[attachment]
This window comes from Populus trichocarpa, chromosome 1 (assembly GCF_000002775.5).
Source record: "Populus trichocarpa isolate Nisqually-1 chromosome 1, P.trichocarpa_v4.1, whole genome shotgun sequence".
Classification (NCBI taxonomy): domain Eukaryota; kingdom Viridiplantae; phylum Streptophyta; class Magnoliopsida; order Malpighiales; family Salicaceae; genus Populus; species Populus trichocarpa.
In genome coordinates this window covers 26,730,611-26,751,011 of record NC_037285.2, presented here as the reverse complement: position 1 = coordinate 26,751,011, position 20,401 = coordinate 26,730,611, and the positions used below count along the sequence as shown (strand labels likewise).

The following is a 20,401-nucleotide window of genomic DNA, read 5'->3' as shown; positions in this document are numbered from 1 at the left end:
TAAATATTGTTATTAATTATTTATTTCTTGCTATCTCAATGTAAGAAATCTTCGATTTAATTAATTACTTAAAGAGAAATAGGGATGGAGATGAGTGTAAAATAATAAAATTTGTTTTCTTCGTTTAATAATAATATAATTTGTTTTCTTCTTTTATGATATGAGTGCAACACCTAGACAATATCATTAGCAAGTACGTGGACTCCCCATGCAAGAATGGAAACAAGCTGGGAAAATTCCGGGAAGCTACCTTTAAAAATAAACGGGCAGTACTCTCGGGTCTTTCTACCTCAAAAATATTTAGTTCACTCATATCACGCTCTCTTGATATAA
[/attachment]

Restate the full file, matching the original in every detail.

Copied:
This window comes from Populus trichocarpa, chromosome 1 (assembly GCF_000002775.5).
Source record: "Populus trichocarpa isolate Nisqually-1 chromosome 1, P.trichocarpa_v4.1, whole genome shotgun sequence".
Classification (NCBI taxonomy): domain Eukaryota; kingdom Viridiplantae; phylum Streptophyta; class Magnoliopsida; order Malpighiales; family Salicaceae; genus Populus; species Populus trichocarpa.
In genome coordinates this window covers 26,730,611-26,751,011 of record NC_037285.2, presented here as the reverse complement: position 1 = coordinate 26,751,011, position 20,401 = coordinate 26,730,611, and the positions used below count along the sequence as shown (strand labels likewise).

The following is a 20,401-nucleotide window of genomic DNA, read 5'->3' as shown; positions in this document are numbered from 1 at the left end:
TAAATATTGTTATTAATTATTTATTTCTTGCTATCTCAATGTAAGAAATCTTCGATTTAATTAATTACTTAAAGAGAAATAGGGATGGAGATGAGTGTAAAATAATAAAATTTGTTTTCTTCGTTTAATAATAATATAATTTGTTTTCTTCTTTTATGATATGAGTGCAACACCTAGACAATATCATTAGCAAGTACGTGGACTCCCCATGCAAGAATGGAAACAAGCTGGGAAAATTCCGGGAAGCTACCTTTAAAAATAAACGGGCAGTACTCTCGGGTCTTTCTACCTCAAAAATATTTAGTTCACTCATATCACGCTCTCTTGATATAA